Washington bishops' letter says poverty 'reaching crisis proportions,' calls for action

People camp illegally in Seattle Jan. 15, 2015. (CNS/David Ryder, Reuters)

Declaring "the plight of those living in poverty" in Washington state "is reaching crisis proportions," the state's bishops have issued a pastoral letter exhorting "people of good faith" and "political leaders" to embrace "the urgent need for action" on housing, health care, nutrition, education and employment for the marginalized.

The bishops — Bishop Joseph Tyson of Yakima, Archbishop Peter Sartain and Auxiliary Bishop Eusebio Elizondo of Seattle, and Bishop Thomas Daly of Spokane — based their narrative in large part on listening sessions held around the state during the past year with people who shared their experiences of poverty and isolation.

"We heard in the voices of people who are poor both a plea for mercy and a desire to participate fully in the life of their communities," the bishops write in their 2,000-plus word letter, "Who Is My Neighbor?: The Face of Poverty in Washington State."*

Released Nov. 17, the document emphasizes that the dignity of human life, the common good and solidarity are "more than mere words and phrases."

Poverty is "more than an issue to be discussed or a problem to be solved. Poverty has a human face," the bishops state. "When we stop and look into the face of poverty, we recognize that 'the poor' are not strangers. They are our sisters and brothers, members of our human family."

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The pastoral letter uses specific examples of three women and two men who spoke at the listening sessions:

  • Linda, an unemployed mother with stage 4 cancer who overcame homelessness and drug addiction but struggles to feed her family and obtain health care;
  • Jonathan, well-educated and had a good job, but depression led to drug abuse and homelessness;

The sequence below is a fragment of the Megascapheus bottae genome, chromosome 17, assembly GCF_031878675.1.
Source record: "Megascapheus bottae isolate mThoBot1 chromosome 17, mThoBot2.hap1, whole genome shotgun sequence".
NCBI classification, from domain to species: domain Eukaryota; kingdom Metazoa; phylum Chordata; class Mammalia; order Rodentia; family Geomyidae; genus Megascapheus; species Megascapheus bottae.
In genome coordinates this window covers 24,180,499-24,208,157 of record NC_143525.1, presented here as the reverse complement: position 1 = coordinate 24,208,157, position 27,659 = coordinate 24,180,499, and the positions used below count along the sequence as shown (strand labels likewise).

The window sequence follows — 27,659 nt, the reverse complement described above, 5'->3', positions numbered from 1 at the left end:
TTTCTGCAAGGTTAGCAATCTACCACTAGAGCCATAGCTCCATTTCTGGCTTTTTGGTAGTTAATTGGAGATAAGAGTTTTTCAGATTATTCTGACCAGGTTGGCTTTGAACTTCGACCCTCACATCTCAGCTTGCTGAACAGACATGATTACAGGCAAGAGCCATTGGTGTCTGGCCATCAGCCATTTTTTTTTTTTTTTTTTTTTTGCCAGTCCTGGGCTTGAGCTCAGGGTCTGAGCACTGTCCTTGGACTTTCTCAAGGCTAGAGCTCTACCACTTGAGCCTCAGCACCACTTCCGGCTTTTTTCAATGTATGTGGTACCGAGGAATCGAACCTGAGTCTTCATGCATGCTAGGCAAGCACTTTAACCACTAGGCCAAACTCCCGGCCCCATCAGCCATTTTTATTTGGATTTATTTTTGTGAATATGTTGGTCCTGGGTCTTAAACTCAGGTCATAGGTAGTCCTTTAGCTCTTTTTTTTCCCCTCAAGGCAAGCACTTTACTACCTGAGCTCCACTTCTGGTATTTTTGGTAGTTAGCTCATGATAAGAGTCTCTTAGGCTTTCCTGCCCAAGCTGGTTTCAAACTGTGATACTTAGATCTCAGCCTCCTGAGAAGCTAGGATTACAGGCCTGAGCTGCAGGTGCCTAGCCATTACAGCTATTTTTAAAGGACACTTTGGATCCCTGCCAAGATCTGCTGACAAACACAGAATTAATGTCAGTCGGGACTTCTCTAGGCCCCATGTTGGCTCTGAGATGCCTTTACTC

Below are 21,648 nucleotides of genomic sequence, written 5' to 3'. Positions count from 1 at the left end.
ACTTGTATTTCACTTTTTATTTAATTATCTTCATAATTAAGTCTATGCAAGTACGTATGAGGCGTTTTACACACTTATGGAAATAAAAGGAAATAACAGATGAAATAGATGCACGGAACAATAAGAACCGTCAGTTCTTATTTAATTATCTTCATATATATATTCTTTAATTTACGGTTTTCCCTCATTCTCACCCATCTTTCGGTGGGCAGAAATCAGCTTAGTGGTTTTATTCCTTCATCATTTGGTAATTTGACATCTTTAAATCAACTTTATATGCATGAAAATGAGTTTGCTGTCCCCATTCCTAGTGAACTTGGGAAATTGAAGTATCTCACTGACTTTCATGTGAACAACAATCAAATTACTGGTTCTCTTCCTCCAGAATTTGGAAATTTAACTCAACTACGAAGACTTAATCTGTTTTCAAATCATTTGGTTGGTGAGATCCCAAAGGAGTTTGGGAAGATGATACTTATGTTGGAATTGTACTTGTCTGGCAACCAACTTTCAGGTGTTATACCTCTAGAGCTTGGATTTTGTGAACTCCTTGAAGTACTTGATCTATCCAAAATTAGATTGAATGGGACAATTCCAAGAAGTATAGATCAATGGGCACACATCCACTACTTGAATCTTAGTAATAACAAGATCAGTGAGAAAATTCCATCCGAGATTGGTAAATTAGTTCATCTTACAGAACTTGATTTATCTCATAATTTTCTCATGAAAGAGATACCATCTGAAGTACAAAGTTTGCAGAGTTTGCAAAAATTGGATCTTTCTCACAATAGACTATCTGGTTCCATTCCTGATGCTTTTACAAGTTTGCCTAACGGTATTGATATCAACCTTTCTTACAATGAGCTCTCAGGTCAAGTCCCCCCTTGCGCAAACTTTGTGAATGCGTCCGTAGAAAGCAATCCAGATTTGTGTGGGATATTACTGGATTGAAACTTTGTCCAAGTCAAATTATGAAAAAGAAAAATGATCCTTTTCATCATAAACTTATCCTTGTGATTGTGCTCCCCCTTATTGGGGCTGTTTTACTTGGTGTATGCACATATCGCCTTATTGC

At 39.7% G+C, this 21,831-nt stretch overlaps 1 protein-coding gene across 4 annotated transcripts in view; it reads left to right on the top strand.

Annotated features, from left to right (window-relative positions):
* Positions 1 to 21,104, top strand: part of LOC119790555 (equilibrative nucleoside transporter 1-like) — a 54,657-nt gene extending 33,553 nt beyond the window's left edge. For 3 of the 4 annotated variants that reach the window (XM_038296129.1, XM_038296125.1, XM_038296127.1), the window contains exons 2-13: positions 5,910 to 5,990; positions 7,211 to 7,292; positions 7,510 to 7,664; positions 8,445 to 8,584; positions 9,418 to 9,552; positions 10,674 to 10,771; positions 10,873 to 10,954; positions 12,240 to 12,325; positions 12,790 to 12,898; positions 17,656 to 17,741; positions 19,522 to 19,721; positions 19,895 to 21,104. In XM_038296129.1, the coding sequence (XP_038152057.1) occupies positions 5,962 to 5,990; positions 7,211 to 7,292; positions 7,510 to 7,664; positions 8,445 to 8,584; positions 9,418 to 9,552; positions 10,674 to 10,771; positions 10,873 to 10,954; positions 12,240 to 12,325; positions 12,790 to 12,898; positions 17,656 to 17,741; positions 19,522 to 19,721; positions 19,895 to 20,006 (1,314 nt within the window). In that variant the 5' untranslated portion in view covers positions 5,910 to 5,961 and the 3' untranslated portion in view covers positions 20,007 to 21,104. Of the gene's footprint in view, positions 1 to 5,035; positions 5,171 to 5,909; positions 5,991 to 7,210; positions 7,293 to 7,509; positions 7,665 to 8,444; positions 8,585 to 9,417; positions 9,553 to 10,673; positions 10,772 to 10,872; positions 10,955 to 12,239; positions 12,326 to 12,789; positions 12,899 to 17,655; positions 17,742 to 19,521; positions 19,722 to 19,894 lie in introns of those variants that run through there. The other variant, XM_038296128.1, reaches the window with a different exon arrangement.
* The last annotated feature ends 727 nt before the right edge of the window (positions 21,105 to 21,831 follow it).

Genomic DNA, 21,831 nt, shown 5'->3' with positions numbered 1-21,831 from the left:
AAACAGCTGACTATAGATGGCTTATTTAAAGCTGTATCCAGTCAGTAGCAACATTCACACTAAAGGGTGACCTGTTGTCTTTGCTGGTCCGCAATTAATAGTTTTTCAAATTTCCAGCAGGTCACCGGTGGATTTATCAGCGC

• Karla, a mother of four who left an abusive marriage; they are now homeless and often sleep in their car; she generated a police record after stealing Tylenol for a sick child;
  • Sophia, a migrant worker without access to health care who tried to treat a serious illness with over-the-counter remedies; she almost died;
  • Thomas, a formerly incarcerated man, whose life stabilized after he secured affordable housing.

The bishops said, "Our listening sessions convinced us that the plight of those living in poverty in our state is reaching crisis proportions. At the same time, we grew in awareness that providing just a little help can make a big difference. We spoke to many people whose primary obstacle to lifting themselves out of poverty was the lack of secure housing."

They acknowledged that the state offers programs that "reduce poverty, alleviate suffering and ensure basic human rights for those living in poverty." But, they added, "It is unfortunately true, however, that when revenue collections fall short, these essential lifelines are among the first to be reduced or eliminated."

"It is not our intention to prescribe specific policy options," the bishops say, "but to propose a moral basis for determining whether public policies serve justice (i.e., whether public policies serve people)."

"Some things are best addressed by individuals, families, churches and charities; but when problems such as homelessness, hunger, drug addiction and mental illness are common to every community, it is a just and reasonable expectation that society will act cooperatively to address these problems," the bishops write.

The letter urges Catholics to advocate "on behalf of those who lack the basic rights of food and shelter, access to health care, a living wage and education."

Study materials related to the pastoral letter are available on the Washington State Catholic Conference website.

A spokesman for the Yakima diocese told NCR on Nov. 29 that a Spanish translation of the letter "should be available this week."

He added, "We posted the letter on our website and Bishop Tyson's Facebook page, and e-mailed it to the pastors, and then later also e-mailed the study guide, with memos encouraging distribution in the parishes, and also organization of study groups during Lent. We want to give the pastors some lead time in hopes that all the parishes will organize something for their people."

In the Seattle archdiocese, both the letter and study materials were distributed to Catholic community services, schools and parish ministers in addition to all priests and pastoral leaders, a spokesman said.

"We are finalizing two videos, a shorter version and longer version," the Seattle spokesman added. "The shorter version may be used to promote the pastoral and parish gatherings. The longer version is intended for use with the study guide."

[Dan Morris-Young is NCR West Coast correspondent.]

*An earlier version of this article misstated the document's name.

Who Is My Neighbor? The Face of Poverty in Washington State by National Catholic Reporter on Scribd

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